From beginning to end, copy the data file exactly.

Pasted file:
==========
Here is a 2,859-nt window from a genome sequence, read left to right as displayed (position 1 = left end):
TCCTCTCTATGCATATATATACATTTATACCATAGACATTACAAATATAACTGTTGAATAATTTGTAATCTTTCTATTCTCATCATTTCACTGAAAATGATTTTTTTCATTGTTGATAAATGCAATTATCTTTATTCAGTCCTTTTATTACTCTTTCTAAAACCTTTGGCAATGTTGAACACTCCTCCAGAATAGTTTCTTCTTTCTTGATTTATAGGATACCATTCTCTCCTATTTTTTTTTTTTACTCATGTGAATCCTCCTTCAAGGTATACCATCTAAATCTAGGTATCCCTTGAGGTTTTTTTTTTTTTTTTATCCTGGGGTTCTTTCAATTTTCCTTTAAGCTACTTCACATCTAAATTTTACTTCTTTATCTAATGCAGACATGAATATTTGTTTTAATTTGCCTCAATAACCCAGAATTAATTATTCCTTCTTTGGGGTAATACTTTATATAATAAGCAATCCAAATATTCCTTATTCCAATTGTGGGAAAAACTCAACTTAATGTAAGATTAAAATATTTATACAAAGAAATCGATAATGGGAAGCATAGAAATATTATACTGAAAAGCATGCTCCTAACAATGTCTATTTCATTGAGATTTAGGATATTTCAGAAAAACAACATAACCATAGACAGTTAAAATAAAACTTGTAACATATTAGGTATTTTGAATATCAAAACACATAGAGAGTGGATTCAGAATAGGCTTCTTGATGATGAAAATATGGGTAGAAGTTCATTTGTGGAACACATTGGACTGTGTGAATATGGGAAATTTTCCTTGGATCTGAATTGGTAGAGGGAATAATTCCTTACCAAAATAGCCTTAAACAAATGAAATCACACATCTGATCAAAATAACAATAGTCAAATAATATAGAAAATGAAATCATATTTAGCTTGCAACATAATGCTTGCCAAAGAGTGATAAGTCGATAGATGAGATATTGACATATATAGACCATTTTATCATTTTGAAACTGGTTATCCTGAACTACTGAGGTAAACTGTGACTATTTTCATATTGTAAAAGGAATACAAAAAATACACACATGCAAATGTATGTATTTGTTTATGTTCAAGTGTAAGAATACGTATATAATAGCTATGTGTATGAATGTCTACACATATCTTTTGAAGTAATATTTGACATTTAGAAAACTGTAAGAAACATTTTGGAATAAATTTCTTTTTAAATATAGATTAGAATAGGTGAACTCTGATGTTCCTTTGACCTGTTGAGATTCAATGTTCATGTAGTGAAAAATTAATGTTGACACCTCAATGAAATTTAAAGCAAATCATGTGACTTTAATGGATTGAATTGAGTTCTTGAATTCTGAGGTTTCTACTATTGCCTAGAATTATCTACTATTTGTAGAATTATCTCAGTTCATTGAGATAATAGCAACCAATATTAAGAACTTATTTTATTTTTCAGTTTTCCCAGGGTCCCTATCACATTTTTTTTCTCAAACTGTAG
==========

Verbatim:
Here is a 2,859-nt window from a genome sequence, read left to right as displayed (position 1 = left end):
TCCTCTCTATGCATATATATACATTTATACCATAGACATTACAAATATAACTGTTGAATAATTTGTAATCTTTCTATTCTCATCATTTCACTGAAAATGATTTTTTTCATTGTTGATAAATGCAATTATCTTTATTCAGTCCTTTTATTACTCTTTCTAAAACCTTTGGCAATGTTGAACACTCCTCCAGAATAGTTTCTTCTTTCTTGATTTATAGGATACCATTCTCTCCTATTTTTTTTTTTTACTCATGTGAATCCTCCTTCAAGGTATACCATCTAAATCTAGGTATCCCTTGAGGTTTTTTTTTTTTTTTTATCCTGGGGTTCTTTCAATTTTCCTTTAAGCTACTTCACATCTAAATTTTACTTCTTTATCTAATGCAGACATGAATATTTGTTTTAATTTGCCTCAATAACCCAGAATTAATTATTCCTTCTTTGGGGTAATACTTTATATAATAAGCAATCCAAATATTCCTTATTCCAATTGTGGGAAAAACTCAACTTAATGTAAGATTAAAATATTTATACAAAGAAATCGATAATGGGAAGCATAGAAATATTATACTGAAAAGCATGCTCCTAACAATGTCTATTTCATTGAGATTTAGGATATTTCAGAAAAACAACATAACCATAGACAGTTAAAATAAAACTTGTAACATATTAGGTATTTTGAATATCAAAACACATAGAGAGTGGATTCAGAATAGGCTTCTTGATGATGAAAATATGGGTAGAAGTTCATTTGTGGAACACATTGGACTGTGTGAATATGGGAAATTTTCCTTGGATCTGAATTGGTAGAGGGAATAATTCCTTACCAAAATAGCCTTAAACAAATGAAATCACACATCTGATCAAAATAACAATAGTCAAATAATATAGAAAATGAAATCATATTTAGCTTGCAACATAATGCTTGCCAAAGAGTGATAAGTCGATAGATGAGATATTGACATATATAGACCATTTTATCATTTTGAAACTGGTTATCCTGAACTACTGAGGTAAACTGTGACTATTTTCATATTGTAAAAGGAATACAAAAAATACACACATGCAAATGTATGTATTTGTTTATGTTCAAGTGTAAGAATACGTATATAATAGCTATGTGTATGAATGTCTACACATATCTTTTGAAGTAATATTTGACATTTAGAAAACTGTAAGAAACATTTTGGAATAAATTTCTTTTTAAATATAGATTAGAATAGGTGAACTCTGATGTTCCTTTGACCTGTTGAGATTCAATGTTCATGTAGTGAAAAATTAATGTTGACACCTCAATGAAATTTAAAGCAAATCATGTGACTTTAATGGATTGAATTGAGTTCTTGAATTCTGAGGTTTCTACTATTGCCTAGAATTATCTACTATTTGTAGAATTATCTCAGTTCATTGAGATAATAGCAACCAATATTAAGAACTTATTTTATTTTTCAGTTTTCCCAGGGTCCCTATCACATTTTTTTTCTCAAACTGTAG